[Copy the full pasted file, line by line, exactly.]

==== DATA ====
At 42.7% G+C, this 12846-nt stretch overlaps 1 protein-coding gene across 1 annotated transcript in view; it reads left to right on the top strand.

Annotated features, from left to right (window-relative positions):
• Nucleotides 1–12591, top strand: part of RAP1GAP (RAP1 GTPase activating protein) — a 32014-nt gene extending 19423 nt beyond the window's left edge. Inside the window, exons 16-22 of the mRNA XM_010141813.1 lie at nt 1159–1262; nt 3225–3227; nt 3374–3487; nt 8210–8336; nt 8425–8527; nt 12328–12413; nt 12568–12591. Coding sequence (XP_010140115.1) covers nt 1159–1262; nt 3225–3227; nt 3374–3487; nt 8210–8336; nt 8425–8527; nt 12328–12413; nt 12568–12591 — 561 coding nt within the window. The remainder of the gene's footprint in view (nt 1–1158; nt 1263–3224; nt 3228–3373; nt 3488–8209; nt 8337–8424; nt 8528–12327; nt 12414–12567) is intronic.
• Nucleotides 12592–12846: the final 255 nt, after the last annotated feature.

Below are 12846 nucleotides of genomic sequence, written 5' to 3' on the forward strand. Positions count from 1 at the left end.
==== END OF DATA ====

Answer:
At 42.7% G+C, this 12846-nt stretch overlaps 1 protein-coding gene across 1 annotated transcript in view; it reads left to right on the top strand.

Annotated features, from left to right (window-relative positions):
• Nucleotides 1–12591, top strand: part of RAP1GAP (RAP1 GTPase activating protein) — a 32014-nt gene extending 19423 nt beyond the window's left edge. Inside the window, exons 16-22 of the mRNA XM_010141813.1 lie at nt 1159–1262; nt 3225–3227; nt 3374–3487; nt 8210–8336; nt 8425–8527; nt 12328–12413; nt 12568–12591. Coding sequence (XP_010140115.1) covers nt 1159–1262; nt 3225–3227; nt 3374–3487; nt 8210–8336; nt 8425–8527; nt 12328–12413; nt 12568–12591 — 561 coding nt within the window. The remainder of the gene's footprint in view (nt 1–1158; nt 1263–3224; nt 3228–3373; nt 3488–8209; nt 8337–8424; nt 8528–12327; nt 12414–12567) is intronic.
• Nucleotides 12592–12846: the final 255 nt, after the last annotated feature.

Below are 12846 nucleotides of genomic sequence, written 5' to 3' on the forward strand. Positions count from 1 at the left end.